Atezolizumab Could Change Standard of Care in Bladder Cancer

Roxanne Nelson, BSN, RN

January 11, 2016

SAN FRANCISCO — The investigational cancer immunotherapy atezolizumab (also known as MPDL3280A, Roche) significantly improves overall response rates (ORRs) in metastatic urothelial cancers, according to findings presented here at the Genitourinary Cancers Symposium 2016.

The updated results from the IMvigor 210 study also showed that these responses are durable.

In addition, a higher level of expression of programmed death-ligand 1 (PD-L1) was associated with better response rates, although low levels of expression did not preclude responses; complete responses were observed regardless of the level of PD-L1 expression, even in those with poor prognostic factors.

"Given the current landscape of chemotherapy options for our patients with urothelial cancer who progress following platinum chemotherapy, this primary analysis of IMvigor 210 demonstrates that atezolizumab has the potential to become the standard of care for metastatic urothelial cancers," said lead researcher Jean H. Hoffman-Censits, MD, director of the Multidisciplinary Genitourinary Oncology Center at Jefferson University Hospitals in Philadelphia.

The ORRs and survival of patients with metastatic urothelial cancer who progress after platinum-based chemotherapy are generally quite poor, and treatment options are limited.

"Daily, we are challenged to treat these patients with chemotherapies that are toxic and have no survival benefit in this frail population," said Dr Hoffman-Censits. "Effective and tolerable treatments for metastatic urothelial carcinoma are desperately needed."

Atezolizumab has the potential to become the standard of care for metastatic urothelial cancers.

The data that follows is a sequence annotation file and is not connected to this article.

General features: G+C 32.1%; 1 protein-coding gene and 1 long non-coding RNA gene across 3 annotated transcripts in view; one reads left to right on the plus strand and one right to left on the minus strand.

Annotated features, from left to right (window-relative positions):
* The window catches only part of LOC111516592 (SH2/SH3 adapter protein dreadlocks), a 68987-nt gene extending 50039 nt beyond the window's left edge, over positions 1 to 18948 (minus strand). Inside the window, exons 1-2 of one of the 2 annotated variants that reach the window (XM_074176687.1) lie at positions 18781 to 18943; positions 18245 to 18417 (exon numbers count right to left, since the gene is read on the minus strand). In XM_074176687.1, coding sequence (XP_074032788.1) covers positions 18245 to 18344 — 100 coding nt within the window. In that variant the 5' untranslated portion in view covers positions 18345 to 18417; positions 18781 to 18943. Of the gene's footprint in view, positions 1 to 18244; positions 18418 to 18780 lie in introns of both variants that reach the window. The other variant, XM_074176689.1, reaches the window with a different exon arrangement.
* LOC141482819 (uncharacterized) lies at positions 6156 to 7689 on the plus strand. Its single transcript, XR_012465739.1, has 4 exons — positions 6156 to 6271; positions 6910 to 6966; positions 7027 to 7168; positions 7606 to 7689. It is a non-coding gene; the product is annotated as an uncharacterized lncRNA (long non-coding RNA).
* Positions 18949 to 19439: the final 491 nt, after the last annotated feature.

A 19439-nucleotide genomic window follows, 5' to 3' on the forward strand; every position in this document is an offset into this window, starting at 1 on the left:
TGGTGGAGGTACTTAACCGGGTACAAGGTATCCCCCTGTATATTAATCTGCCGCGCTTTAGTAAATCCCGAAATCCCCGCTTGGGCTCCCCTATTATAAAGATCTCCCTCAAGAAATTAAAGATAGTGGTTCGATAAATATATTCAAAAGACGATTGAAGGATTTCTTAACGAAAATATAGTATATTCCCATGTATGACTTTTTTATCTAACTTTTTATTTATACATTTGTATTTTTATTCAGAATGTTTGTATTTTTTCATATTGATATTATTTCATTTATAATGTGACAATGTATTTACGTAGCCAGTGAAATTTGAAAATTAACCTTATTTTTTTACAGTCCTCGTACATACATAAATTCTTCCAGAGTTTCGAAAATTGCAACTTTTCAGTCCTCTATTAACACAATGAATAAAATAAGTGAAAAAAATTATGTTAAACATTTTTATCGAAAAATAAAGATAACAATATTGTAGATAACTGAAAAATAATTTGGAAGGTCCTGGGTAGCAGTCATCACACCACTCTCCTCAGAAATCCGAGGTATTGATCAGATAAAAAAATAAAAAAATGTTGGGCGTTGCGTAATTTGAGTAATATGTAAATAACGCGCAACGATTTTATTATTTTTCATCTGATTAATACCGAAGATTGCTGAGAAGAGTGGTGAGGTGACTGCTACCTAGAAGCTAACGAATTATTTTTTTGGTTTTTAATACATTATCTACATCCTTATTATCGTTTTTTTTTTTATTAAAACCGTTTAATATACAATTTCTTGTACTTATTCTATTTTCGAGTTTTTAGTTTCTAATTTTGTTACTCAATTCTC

Atezolizumab, an investigational monoclonal antibody designed to target and bind to PD-L1, was granted breakthrough therapy designation last year by the US Food and Drug Administration for patients whose metastatic bladder cancer expresses PD-L1. Signaling mediated by PD-L1 (expressed in metastatic urothelial cancer) can inhibit antitumor immune responses, Dr Hoffman-Censits explained. Through the inhibition of PD-L1, atezolizumab can enhance T-cell priming and reinvigorate suppressed immune cells.

In the open-label, multicenter, single-group, phase 2 IMvigor 210 study, Dr Hoffman-Censits and her colleagues evaluated the safety and efficacy of atezolizumab in 310 patients with locally advanced or metastatic urothelial cancer, regardless of PD-L1 expression. Patients who had progressed on initial therapy (second-line or later) were treated with intravenous atezolizumab 1200 mg on day 1 of 21-day cycles until the loss of clinical benefit.

Last year, the manufacturer announced that early results from IMvigor 210 were successful, and that the primary end point of objective response rate was met.

Primary End Point Met

Patients in the IMvigor 210 study were divided into two cohorts. The first cohort comprised those who had received no previous therapies for locally advanced or metastatic urothelial cancers, but who were ineligible for first-line cisplatin-based therapy. "The results for this cohort are not yet mature," Dr Hoffman-Censits reported. "Those data will be presented at a later date."

But she presented results from the second cohort, which comprised patients who experienced disease progression during or after treatment with a platinum-based chemotherapy regimen. Overall, 41% had received two or more treatments in the metastatic setting.

An investigational immunohistochemistry test was used to select patients by histology, previous lines of therapy, and PD-L1 expression on tumor-infiltrating immune cells (IC). PD-L1 positivity was stratified into three subgroups: IC2/3 (at least 5%), IC1 (between 1% and 5%), and IC0 (below 1%).